Sandhill Crane surveys on the Douglas Lake Plateau

The Nicola Naturalist Society and the Kamloops Naturalist Club are the joint custodians of the Douglas Lake Plateau Important Bird & Biodiversity Area (IBA), which is being considered as a key Biodiversity Area (KBA). Our club monitors the southern half of the IBA/KBA. For both designations, the numbers of Sandhill Cranes using the area as a migratory stopover are important considerations. The original IBA was established in 1995 primarily because of its importance for migrating Sandhill Cranes. For more than a decade our club has made spring field trips to check on the cranes as they stop off on their northward migration.

Hundreds of Sandhill Cranes circling overhead on the Douglas Lake Plateau as they gain height to head north – 21 April 2023. Photo: © Leanne Cleaveley

Here are some links to our data and photos of Sandhill Cranes in the southern portion of the Douglas Lake Plateau.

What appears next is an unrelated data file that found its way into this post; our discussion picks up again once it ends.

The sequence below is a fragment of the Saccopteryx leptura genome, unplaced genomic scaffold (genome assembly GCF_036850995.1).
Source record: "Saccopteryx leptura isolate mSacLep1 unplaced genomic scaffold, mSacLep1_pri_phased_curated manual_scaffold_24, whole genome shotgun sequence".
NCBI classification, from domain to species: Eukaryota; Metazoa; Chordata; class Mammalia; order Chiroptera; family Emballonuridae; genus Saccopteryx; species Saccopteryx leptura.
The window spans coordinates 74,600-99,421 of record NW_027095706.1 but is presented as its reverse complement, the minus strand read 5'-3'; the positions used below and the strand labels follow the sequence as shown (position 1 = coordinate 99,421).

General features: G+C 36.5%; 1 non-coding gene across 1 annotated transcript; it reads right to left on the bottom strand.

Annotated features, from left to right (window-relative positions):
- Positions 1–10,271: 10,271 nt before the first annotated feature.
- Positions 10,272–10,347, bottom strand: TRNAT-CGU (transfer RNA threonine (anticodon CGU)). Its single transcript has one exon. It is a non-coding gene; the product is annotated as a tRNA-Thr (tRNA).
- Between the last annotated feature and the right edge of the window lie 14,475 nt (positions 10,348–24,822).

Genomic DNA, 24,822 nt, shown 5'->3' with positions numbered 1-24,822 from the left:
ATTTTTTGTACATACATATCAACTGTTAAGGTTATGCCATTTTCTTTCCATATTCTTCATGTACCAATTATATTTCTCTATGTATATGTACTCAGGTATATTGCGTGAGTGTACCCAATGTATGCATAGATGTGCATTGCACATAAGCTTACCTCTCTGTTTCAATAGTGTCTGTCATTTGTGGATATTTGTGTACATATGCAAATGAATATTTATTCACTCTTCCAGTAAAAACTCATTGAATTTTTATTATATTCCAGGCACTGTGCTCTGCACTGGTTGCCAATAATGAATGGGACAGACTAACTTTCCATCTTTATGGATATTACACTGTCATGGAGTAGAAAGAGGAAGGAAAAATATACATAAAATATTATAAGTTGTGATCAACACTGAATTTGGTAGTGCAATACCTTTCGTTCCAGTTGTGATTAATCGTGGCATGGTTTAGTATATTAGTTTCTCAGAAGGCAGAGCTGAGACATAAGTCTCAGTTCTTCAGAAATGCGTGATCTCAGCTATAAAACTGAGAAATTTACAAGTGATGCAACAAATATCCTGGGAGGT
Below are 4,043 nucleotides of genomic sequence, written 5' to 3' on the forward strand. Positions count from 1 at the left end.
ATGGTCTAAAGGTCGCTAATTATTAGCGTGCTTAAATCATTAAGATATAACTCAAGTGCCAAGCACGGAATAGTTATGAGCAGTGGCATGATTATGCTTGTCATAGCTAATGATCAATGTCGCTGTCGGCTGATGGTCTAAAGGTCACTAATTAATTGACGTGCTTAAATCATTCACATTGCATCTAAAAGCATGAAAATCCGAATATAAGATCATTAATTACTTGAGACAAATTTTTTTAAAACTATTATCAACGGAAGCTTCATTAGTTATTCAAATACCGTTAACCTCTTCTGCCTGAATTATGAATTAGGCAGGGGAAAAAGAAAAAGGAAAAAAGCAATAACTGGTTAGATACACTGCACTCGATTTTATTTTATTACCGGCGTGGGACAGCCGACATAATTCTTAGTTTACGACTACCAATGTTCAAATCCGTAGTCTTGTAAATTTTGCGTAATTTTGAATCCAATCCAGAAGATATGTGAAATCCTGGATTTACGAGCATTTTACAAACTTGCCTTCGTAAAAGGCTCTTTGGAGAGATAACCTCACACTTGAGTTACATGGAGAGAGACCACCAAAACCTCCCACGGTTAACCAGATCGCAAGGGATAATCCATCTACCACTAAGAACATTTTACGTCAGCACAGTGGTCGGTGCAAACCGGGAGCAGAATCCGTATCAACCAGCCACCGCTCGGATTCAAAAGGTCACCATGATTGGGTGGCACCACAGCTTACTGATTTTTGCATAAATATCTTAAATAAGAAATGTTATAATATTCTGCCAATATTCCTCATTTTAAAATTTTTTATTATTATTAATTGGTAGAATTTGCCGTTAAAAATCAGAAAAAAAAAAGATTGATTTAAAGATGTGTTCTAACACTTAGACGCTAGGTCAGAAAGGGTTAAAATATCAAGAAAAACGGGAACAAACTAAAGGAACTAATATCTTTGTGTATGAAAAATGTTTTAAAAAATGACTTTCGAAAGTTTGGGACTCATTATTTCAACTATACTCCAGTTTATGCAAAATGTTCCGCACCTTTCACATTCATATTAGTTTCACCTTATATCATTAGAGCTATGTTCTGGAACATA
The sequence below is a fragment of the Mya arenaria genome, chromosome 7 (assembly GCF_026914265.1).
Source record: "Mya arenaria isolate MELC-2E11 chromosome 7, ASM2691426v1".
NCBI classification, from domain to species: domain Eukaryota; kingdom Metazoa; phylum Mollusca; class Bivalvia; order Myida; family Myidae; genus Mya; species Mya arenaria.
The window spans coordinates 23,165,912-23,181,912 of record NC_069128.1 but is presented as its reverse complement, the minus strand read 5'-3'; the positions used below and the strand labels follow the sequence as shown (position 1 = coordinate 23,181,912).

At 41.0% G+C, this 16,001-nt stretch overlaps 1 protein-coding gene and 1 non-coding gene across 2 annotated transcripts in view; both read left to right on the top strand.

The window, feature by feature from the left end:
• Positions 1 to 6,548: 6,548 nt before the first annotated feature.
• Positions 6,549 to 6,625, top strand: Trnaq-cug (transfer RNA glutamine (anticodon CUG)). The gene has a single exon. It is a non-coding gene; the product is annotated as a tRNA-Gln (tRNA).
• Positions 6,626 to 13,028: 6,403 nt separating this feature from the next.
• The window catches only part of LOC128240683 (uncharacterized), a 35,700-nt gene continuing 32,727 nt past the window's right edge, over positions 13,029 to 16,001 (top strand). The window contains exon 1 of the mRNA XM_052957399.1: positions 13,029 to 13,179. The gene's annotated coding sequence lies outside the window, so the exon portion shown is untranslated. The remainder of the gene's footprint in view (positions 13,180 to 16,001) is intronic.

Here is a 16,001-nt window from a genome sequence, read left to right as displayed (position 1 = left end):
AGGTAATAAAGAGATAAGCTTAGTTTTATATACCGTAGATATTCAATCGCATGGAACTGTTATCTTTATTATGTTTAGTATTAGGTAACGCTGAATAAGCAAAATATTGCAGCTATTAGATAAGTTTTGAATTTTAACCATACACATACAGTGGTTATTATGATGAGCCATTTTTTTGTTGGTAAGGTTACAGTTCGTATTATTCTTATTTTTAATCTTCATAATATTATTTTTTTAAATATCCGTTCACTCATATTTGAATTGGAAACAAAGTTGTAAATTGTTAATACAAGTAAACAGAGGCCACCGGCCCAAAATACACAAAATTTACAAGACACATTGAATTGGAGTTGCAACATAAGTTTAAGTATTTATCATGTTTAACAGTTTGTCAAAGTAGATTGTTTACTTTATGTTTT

Sandhill Crane 2024 surveys and progress report

Sandhill Crane 2023 surveys

Sandhill Crane outing April 2022

Sandhill Crane outings – April 2021

Sandhill Crane monitoring in the Douglas Lake Plateau

Sandhill Cranes migrating through Douglas Lake Plateau grasslands – April 2013

Part of the flock of almost 1500 Sandhill Cranes on the wetland near Chapperon Lake, Douglas Lake Ranch. 17 April 2021. Photo: © Alan Burger

So how does one estimate the numbers when there are several thousand cranes on the ground at the same time? Here is an example from a day when there were over 7,000 cranes in one area.

Counting cranes on 22 April 2019 at Douglas Lake Ranch “Big Meadow”. This is a low-resolution copy of the high-resolution photos used in the actual count.

Step 1 is to take a series of high resolution photos with a telephoto covering all the cranes. Then these photos are stitched together in Photoshop to make a very large panorama file. The next step is to draw lines to break up the flocks into smaller units that can be counted more easily. Then, with the section to be counted enlarged, count the cranes. Add the numbers from all the sections together. There are always some that are not visible in photos so our counts are always slightly underestimating the actual numbers.